Judaea, Valerius Gratus, Roman Prefect Under Tiberius, 15 - 26 A.D.

|Valerius| |Gratus|, |Judaea,| |Valerius| |Gratus,| |Roman| |Prefect| |Under| |Tiberius,| |15| |-| |26| |A.D.||prutah|
In 18 A.D., Germanicus Caesar arrived in Syria, as the new commander for the Roman East. Gnaeus Calpurnius Piso, governor of Syria, ignored Germanicus' order to send Syrian-based legions to Armenia to back his planned coronation of Artaxias III. Some Roman sources of the period suggest that Tiberius gave Piso secret instructions to thwart and control Germanicus. The following year Germanicus died at Antioch. On his deathbed he accused Piso of poisoning him. Tiberius was forced to order an investigation and a public trial in the Roman Senate for Piso. Piso committed suicide, though it was rumored that Tiberius, fearing incriminating disclosures, had him put to death.
JD99339. Bronze prutah, Hendin 6368; Meshorer TJC 328; Sofaer pl. 219, 28; BMC Palestine p. 255, 38; RPC I 4965, F, highlighting earthen deposits, reverse off center, obverse edge beveled, weight 2.360 g, maximum diameter 15.4 mm, die axis 0o, Jerusalem mint, 18 - 19 A.D.; obverse TIB / KAI/CAP (Greek: Tiberius Caesar) in three lines within wreath tied at base with an X; reverse palm branch curving right, flanked by IOY-ΛIA (Greek: Julia) above L - E (year 5 of Tiberius) in two lines across field; from a private collector in New Jersey; $65.00 SALE PRICE $58.50


Judaea, Marcus Ambibulus, Roman Prefect under Augustus, 9 - 12 A.D.

|Marcus| |Ambibulus|, |Judaea,| |Marcus| |Ambibulus,| |Roman| |Prefect| |under| |Augustus,| |9| |-| |12| |A.D.||prutah|
When the Romans invaded ancient Judea, thick forests of date palms up to 80 feet (24 m) high and 7 miles (11 km) wide covered the Jordan River valley from the Sea of Galilee in the north to the shores of the Dead Sea in the south. The tree so defined the local economy that Emperor Vespasian celebrated the conquest by minting the "Judaea Capta", a special bronze coin that showed the Jewish state as a weeping woman beneath a date palm. The Qur'an describes how Maryam (the Islamic parallel of Mary (mother of Jesus)) was advised to eat dates to ease her labor pains; presumably, this would have been a Judean date.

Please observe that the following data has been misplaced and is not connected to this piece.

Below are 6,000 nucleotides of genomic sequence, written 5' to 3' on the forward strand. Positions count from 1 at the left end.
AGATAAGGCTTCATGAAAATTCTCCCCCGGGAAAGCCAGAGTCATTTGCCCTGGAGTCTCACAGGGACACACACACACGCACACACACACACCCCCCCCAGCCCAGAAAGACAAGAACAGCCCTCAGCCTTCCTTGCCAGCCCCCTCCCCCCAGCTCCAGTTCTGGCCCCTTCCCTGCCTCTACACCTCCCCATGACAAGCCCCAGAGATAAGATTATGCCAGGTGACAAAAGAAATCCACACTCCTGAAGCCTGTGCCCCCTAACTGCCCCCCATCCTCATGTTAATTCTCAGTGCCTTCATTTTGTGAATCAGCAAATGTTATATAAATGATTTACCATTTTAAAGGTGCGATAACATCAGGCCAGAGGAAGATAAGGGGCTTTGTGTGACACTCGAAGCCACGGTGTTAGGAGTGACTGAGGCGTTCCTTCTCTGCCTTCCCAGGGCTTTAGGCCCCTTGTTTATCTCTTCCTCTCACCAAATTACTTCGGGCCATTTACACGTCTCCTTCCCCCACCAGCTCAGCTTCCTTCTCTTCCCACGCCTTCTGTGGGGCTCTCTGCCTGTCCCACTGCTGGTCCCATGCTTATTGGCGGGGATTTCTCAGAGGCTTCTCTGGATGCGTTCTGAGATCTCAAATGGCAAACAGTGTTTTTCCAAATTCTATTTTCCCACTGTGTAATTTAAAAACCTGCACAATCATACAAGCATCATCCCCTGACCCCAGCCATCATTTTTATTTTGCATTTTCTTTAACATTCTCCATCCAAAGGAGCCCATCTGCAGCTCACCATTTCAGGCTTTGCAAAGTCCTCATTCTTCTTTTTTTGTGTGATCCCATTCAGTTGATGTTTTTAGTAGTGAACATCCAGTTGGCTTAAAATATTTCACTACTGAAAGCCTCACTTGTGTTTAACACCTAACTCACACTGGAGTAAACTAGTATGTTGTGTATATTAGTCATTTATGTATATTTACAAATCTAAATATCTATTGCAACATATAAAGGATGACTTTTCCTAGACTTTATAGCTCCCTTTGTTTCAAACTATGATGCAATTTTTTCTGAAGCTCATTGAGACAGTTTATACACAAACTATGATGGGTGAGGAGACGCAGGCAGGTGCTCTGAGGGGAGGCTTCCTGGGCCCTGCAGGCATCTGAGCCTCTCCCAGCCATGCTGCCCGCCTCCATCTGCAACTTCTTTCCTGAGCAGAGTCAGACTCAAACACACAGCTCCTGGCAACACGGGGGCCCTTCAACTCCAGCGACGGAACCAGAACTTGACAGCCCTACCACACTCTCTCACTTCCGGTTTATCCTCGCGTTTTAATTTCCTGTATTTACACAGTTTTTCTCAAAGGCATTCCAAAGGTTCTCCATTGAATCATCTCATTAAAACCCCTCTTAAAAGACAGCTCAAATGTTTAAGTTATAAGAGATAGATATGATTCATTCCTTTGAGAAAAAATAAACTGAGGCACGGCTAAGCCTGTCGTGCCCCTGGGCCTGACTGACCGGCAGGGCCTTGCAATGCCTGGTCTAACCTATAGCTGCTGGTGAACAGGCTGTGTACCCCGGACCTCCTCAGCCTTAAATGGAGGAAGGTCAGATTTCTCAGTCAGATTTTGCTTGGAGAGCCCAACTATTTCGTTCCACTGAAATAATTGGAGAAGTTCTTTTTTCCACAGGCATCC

JD99333. Bronze prutah, Hendin 6359; Meshorer TJC 314; RPC I 4956; Sofaer, pl. 219, 6; BMC Palestine p. 249, 20, F, tight squared flan, green patina, earthen deposits, porous, reverse off center, edge crack, weight 2.154 g, maximum diameter 17.3 mm, die axis 315o, Jerusalem mint, 9 - 10 A.D.; obverse KAICAPOC (of Caesar), barley head curved to right; reverse eight-branched date palm tree, bearing two bunches of dates, L - M (year 40 of Augustus) divided across lower field; from a private collector in New Jersey; $60.00 SALE PRICE $54.00


Judaea, Porcius Festus, Roman Procurator under Nero, 59 - 62 A.D.

|Porcius| |Festus|, |Judaea,| |Porcius| |Festus,| |Roman| |Procurator| |under| |Nero,| |59| |-| |62| |A.D.||prutah|
"Now when Festus had come into his province, after three days he went up to Jerusalem from Caesarea. And the chief priests and the principal men of the Jews informed him against Paul; and they urged him, asking as a favor to have the man sent to Jerusalem, planning an ambush to kill him on the way. Festus replied that Paul was being kept at Caesarea, and that he himself intended to go there shortly...But Festus, wishing to do the Jews a favor, said to Paul, "Do you wish to go up to Jerusalem, and there be tried on these charges before me?" But Paul said, "I am standing before Caesar's tribunal, where I ought to be tried; to the Jews I have done no wrong, as you know very well. If then I am a wrongdoer, and have committed anything for which I deserve to die, I do not seek to escape death; but if there is nothing in their charges against me, no one can give me up to them. I appeal to Caesar." Then Festus, when he had conferred with his council, answered, "You have appealed to Caesar; to Caesar you shall go." - Acts 25:1-4,9-12